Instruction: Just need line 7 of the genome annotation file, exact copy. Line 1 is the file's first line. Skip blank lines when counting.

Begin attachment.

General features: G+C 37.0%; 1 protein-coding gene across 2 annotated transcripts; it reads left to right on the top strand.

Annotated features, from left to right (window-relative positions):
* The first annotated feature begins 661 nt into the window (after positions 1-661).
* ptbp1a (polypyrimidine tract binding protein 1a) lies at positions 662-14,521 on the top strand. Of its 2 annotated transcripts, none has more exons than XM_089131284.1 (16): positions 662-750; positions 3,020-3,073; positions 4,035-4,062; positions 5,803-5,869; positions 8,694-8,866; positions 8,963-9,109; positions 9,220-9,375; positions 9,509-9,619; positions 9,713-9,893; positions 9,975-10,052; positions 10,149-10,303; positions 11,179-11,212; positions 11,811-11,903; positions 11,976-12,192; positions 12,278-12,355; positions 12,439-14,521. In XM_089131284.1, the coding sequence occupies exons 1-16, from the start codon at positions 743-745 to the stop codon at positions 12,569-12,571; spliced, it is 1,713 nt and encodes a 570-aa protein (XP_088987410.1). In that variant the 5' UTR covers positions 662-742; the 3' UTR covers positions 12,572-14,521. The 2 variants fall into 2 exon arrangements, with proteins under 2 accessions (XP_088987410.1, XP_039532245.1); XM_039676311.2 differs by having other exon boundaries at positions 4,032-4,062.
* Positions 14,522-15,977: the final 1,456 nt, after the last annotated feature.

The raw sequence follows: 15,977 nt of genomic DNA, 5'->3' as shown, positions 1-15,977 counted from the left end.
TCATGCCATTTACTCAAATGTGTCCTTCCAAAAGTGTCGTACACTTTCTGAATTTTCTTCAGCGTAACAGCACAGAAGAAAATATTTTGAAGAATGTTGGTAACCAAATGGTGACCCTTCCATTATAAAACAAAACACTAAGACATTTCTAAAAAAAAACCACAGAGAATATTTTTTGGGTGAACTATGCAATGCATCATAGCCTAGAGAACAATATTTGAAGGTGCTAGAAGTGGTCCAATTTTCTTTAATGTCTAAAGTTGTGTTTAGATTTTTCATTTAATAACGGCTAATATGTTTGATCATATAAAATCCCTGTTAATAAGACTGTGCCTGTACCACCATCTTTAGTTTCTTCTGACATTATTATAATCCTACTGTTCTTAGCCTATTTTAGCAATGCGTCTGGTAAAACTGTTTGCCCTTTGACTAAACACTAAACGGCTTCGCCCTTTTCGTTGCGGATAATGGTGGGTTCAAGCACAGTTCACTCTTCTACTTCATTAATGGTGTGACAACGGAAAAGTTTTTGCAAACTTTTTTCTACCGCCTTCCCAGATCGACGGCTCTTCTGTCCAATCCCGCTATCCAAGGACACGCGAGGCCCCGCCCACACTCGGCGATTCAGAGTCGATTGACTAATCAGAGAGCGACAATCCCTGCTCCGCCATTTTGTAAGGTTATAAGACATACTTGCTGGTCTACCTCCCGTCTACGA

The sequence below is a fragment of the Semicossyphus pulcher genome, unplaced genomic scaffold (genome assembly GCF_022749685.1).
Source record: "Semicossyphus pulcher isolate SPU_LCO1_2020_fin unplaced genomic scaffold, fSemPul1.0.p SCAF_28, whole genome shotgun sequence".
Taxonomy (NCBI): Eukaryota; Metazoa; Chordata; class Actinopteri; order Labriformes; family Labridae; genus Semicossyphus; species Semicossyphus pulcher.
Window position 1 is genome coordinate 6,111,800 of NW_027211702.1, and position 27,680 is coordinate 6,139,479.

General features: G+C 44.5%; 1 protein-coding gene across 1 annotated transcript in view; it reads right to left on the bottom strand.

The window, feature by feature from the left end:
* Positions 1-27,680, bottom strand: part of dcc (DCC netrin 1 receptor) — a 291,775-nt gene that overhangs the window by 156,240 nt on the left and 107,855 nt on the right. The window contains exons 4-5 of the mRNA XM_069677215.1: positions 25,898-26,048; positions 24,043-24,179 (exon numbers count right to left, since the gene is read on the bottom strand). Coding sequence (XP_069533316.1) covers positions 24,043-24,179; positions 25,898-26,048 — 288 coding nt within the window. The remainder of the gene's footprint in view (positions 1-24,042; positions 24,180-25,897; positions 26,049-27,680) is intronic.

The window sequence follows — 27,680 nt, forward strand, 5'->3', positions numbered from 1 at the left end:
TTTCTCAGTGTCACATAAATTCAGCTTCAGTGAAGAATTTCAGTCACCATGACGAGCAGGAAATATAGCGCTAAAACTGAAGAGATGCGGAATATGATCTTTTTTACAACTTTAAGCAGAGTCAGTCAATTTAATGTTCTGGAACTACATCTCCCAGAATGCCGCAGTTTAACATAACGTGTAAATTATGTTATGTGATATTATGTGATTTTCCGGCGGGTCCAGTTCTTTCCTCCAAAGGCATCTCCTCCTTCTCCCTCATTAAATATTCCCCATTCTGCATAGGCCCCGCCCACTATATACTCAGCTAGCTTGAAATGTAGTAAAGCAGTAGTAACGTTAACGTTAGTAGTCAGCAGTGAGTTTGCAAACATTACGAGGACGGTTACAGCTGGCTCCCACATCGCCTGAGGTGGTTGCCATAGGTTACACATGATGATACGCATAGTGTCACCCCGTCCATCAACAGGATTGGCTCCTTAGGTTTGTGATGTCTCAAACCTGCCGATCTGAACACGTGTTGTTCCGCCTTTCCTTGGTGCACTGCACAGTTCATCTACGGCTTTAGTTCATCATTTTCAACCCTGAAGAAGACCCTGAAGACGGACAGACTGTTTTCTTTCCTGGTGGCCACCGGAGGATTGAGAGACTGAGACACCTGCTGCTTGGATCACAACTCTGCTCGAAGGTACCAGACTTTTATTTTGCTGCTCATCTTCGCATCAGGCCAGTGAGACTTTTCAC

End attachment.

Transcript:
TCATGCCATTTACTCAAATGTGTCCTTCCAAAAGTGTCGTACACTTTCTGAATTTTCTTCAGCGTAACAGCACAGAAGAAAATATTTTGAAGAATGTTGGTAACCAAATGGTGACCCTTCCATTATAAAACAAAACACTAAGACATTTCTAAAAAAAAACCACAGAGAATATTTTTTGGGTGAACTATGCAATGCATCATAGCCTAGAGAACAATATTTGAAGGTGCTAGAAGTGGTCCAATTTTCTTTAATGTCTAAAGTTGTGTTTAGATTTTTCATTTAATAACGGCTAATATGTTTGATCATATAAAATCCCTGTTAATAAGACTGTGCCTGTACCACCATCTTTAGTTTCTTCTGACATTATTATAATCCTACTGTTCTTAGCCTATTTTAGCAATGCGTCTGGTAAAACTGTTTGCCCTTTGACTAAACACTAAACGGCTTCGCCCTTTTCGTTGCGGATAATGGTGGGTTCAAGCACAGTTCACTCTTCTACTTCATTAATGGTGTGACAACGGAAAAGTTTTTGCAAACTTTTTTCTACCGCCTTCCCAGATCGACGGCTCTTCTGTCCAATCCCGCTATCCAAGGACACGCGAGGCCCCGCCCACACTCGGCGATTCAGAGTCGATTGACTAATCAGAGAGCGACAATCCCTGCTCCGCCATTTTGTAAGGTTATAAGACATACTTGCTGGTCTACCTCCCGTCTACGA